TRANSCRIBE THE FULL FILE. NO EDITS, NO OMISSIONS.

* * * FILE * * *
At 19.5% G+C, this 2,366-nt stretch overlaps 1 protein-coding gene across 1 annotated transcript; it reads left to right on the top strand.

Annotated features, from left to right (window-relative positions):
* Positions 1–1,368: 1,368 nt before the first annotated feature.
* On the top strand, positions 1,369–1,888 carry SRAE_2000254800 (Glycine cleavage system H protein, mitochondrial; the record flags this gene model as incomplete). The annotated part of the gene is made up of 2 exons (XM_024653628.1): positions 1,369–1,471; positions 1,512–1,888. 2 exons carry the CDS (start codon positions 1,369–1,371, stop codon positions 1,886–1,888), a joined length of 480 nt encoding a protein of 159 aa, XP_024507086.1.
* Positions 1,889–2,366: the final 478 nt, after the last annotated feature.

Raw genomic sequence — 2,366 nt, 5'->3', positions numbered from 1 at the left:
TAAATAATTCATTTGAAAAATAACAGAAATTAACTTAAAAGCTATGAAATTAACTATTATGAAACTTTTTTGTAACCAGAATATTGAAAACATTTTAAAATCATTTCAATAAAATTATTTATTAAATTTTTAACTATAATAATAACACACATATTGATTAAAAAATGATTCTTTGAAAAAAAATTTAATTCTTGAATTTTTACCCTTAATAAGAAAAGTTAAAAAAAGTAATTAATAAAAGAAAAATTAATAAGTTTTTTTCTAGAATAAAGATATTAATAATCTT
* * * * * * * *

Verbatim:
At 19.5% G+C, this 2,366-nt stretch overlaps 1 protein-coding gene across 1 annotated transcript; it reads left to right on the top strand.

Annotated features, from left to right (window-relative positions):
* Positions 1–1,368: 1,368 nt before the first annotated feature.
* On the top strand, positions 1,369–1,888 carry SRAE_2000254800 (Glycine cleavage system H protein, mitochondrial; the record flags this gene model as incomplete). The annotated part of the gene is made up of 2 exons (XM_024653628.1): positions 1,369–1,471; positions 1,512–1,888. 2 exons carry the CDS (start codon positions 1,369–1,371, stop codon positions 1,886–1,888), a joined length of 480 nt encoding a protein of 159 aa, XP_024507086.1.
* Positions 1,889–2,366: the final 478 nt, after the last annotated feature.

Raw genomic sequence — 2,366 nt, 5'->3', positions numbered from 1 at the left:
TAAATAATTCATTTGAAAAATAACAGAAATTAACTTAAAAGCTATGAAATTAACTATTATGAAACTTTTTTGTAACCAGAATATTGAAAACATTTTAAAATCATTTCAATAAAATTATTTATTAAATTTTTAACTATAATAATAACACACATATTGATTAAAAAATGATTCTTTGAAAAAAAATTTAATTCTTGAATTTTTACCCTTAATAAGAAAAGTTAAAAAAAGTAATTAATAAAAGAAAAATTAATAAGTTTTTTTCTAGAATAAAGATATTAATAATCTT